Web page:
• Repayment Period Extension – If your payments are too high, you can get them lowered by requesting an extension of your repayment term for a specific number of years. Contact the NSLSC to find out if you qualify for a repayment extension. 

6. Complete Your Repayment Term

Shortly after you’ve made your last OSAP payment, you should receive a confirmation letter from the National Student Loans Service Centre. You’ll then be free of any student debt until you borrow another loan. 

How Can You Get OSAP Repayment Assistance?

If you’re an Ontario student with the proper qualifications, there are several ways to get assistance repaying OSAP, including but not limited to:

Extend Your Repayment Period

As mentioned, one of the simpler ways of making OSAP payments more affordable is by reducing them with an extension to your repayment period. You can make this request by logging into your National Student Loans Service Centre account. If approved, your 9.5 year repayment period can be extended up to 14.5 years. 

Apply For The Repayment Assistance Plan

As an OSAP beneficiary, you also have the option of applying for the Repayment Assistance Program (RAP), which allows you to receive lower monthly payments for individual periods of 6 months. Here’s how it works:

  • Both the Ontario and Canadian Governments offer this type of assistance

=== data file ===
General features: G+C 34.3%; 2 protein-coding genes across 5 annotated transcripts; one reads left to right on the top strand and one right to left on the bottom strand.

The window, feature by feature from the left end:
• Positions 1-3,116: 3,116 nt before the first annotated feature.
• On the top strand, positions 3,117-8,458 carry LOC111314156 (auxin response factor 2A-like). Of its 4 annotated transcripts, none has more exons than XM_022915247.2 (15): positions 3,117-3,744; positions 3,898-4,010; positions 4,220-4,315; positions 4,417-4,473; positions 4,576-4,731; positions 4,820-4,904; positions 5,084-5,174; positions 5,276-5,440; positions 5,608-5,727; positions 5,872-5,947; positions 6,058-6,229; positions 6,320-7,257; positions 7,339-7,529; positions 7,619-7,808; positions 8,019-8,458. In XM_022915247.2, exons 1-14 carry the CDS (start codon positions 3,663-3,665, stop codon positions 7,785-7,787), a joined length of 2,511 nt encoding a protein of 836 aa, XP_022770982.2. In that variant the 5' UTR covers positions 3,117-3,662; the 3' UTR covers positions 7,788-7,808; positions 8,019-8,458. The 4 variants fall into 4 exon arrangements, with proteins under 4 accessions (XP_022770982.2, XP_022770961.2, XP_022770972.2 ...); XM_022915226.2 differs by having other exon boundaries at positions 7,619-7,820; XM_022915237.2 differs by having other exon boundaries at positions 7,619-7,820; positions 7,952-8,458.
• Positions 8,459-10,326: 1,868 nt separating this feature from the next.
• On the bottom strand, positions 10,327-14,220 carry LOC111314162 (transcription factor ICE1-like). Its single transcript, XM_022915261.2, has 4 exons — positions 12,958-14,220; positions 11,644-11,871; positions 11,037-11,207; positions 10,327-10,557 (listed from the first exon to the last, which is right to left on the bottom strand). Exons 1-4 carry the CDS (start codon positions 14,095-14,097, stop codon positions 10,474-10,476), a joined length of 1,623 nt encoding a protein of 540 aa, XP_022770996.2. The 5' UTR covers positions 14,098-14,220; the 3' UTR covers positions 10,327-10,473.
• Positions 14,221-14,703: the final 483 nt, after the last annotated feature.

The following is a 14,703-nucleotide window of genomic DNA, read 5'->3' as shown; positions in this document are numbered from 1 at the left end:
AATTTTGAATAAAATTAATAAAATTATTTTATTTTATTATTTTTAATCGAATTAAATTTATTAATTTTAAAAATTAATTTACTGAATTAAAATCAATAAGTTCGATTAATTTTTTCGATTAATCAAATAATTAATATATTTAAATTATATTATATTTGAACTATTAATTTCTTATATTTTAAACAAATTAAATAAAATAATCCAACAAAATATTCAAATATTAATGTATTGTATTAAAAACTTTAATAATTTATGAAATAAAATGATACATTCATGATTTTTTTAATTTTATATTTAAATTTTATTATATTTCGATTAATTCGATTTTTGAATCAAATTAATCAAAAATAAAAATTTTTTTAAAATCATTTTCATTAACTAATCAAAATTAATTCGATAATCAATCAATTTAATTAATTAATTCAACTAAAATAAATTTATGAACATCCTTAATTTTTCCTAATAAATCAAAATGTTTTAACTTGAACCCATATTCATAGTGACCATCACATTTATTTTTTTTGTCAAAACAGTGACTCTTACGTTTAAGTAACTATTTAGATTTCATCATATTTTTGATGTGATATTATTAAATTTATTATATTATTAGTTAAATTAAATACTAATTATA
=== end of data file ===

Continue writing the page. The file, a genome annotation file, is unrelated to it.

• If you’re approved for RAP, you and both governments will share the loan debt
  • You may be exempt from making payments during a specified 6 month period
  • If you’re not exempt, your payments will increase but not by more than 20% of your household income. Their size is adjusted according to the number of people in your family/household, your family’s household income, and how much OSAP debt you have left to repay.

You can qualify for RAP if you have a:

  • Canada Student Loan (borrowed before August 1st, 2000)
  • Ontario Student Loan (borrowed before August 1st, 2001) 
  • Canada-Ontario Integrated Student Loan (COISL) 
  • Part-Time Canada Student Loan 

Extend Your Grace Period

If your studies conclude and you haven’t been confirmed for another school term, you’ll have a six-month grace period before you need to start repaying your OSAP loan. However, it’s possible to get an extension, during which you won’t have to make payments for your Ontario Student Loan or the Ontario portion of your Canada-Ontario Integrated Student Loan.